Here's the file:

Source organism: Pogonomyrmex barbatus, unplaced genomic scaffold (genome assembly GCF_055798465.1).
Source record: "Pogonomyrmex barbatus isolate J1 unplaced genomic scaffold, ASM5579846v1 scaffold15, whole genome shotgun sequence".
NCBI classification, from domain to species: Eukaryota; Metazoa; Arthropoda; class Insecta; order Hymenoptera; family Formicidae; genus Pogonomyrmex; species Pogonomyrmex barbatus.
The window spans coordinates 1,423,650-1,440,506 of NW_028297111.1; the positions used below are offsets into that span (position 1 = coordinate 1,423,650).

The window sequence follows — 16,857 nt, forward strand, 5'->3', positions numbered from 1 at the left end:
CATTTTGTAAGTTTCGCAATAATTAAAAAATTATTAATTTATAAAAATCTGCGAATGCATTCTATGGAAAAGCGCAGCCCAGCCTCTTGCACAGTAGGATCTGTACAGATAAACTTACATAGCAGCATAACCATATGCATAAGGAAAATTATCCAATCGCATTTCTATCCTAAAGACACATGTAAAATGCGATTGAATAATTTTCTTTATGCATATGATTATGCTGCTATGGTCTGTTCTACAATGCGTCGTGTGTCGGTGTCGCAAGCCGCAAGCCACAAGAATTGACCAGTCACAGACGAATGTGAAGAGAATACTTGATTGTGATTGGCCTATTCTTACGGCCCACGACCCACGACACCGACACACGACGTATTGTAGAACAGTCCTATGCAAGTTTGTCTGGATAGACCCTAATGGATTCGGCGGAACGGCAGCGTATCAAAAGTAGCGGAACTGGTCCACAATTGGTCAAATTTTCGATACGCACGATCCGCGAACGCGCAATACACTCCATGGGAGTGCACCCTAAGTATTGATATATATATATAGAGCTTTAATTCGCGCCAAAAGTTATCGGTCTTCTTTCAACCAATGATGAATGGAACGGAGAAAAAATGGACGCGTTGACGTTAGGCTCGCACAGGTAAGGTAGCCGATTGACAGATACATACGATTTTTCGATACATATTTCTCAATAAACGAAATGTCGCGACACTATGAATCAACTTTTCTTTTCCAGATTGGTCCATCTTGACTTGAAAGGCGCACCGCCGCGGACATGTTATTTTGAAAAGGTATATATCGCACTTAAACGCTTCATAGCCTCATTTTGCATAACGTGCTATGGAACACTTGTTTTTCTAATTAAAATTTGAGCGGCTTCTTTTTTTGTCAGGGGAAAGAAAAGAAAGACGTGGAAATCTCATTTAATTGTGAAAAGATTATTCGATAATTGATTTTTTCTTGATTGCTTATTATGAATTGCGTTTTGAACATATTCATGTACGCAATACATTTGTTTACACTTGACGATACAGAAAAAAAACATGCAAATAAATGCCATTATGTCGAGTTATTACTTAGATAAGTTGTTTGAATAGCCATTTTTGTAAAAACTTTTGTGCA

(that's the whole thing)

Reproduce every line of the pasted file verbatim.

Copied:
Source organism: Pogonomyrmex barbatus, unplaced genomic scaffold (genome assembly GCF_055798465.1).
Source record: "Pogonomyrmex barbatus isolate J1 unplaced genomic scaffold, ASM5579846v1 scaffold15, whole genome shotgun sequence".
NCBI classification, from domain to species: Eukaryota; Metazoa; Arthropoda; class Insecta; order Hymenoptera; family Formicidae; genus Pogonomyrmex; species Pogonomyrmex barbatus.
The window spans coordinates 1,423,650-1,440,506 of NW_028297111.1; the positions used below are offsets into that span (position 1 = coordinate 1,423,650).

The window sequence follows — 16,857 nt, forward strand, 5'->3', positions numbered from 1 at the left end:
CATTTTGTAAGTTTCGCAATAATTAAAAAATTATTAATTTATAAAAATCTGCGAATGCATTCTATGGAAAAGCGCAGCCCAGCCTCTTGCACAGTAGGATCTGTACAGATAAACTTACATAGCAGCATAACCATATGCATAAGGAAAATTATCCAATCGCATTTCTATCCTAAAGACACATGTAAAATGCGATTGAATAATTTTCTTTATGCATATGATTATGCTGCTATGGTCTGTTCTACAATGCGTCGTGTGTCGGTGTCGCAAGCCGCAAGCCACAAGAATTGACCAGTCACAGACGAATGTGAAGAGAATACTTGATTGTGATTGGCCTATTCTTACGGCCCACGACCCACGACACCGACACACGACGTATTGTAGAACAGTCCTATGCAAGTTTGTCTGGATAGACCCTAATGGATTCGGCGGAACGGCAGCGTATCAAAAGTAGCGGAACTGGTCCACAATTGGTCAAATTTTCGATACGCACGATCCGCGAACGCGCAATACACTCCATGGGAGTGCACCCTAAGTATTGATATATATATATAGAGCTTTAATTCGCGCCAAAAGTTATCGGTCTTCTTTCAACCAATGATGAATGGAACGGAGAAAAAATGGACGCGTTGACGTTAGGCTCGCACAGGTAAGGTAGCCGATTGACAGATACATACGATTTTTCGATACATATTTCTCAATAAACGAAATGTCGCGACACTATGAATCAACTTTTCTTTTCCAGATTGGTCCATCTTGACTTGAAAGGCGCACCGCCGCGGACATGTTATTTTGAAAAGGTATATATCGCACTTAAACGCTTCATAGCCTCATTTTGCATAACGTGCTATGGAACACTTGTTTTTCTAATTAAAATTTGAGCGGCTTCTTTTTTTGTCAGGGGAAAGAAAAGAAAGACGTGGAAATCTCATTTAATTGTGAAAAGATTATTCGATAATTGATTTTTTCTTGATTGCTTATTATGAATTGCGTTTTGAACATATTCATGTACGCAATACATTTGTTTACACTTGACGATACAGAAAAAAAACATGCAAATAAATGCCATTATGTCGAGTTATTACTTAGATAAGTTGTTTGAATAGCCATTTTTGTAAAAACTTTTGTGCA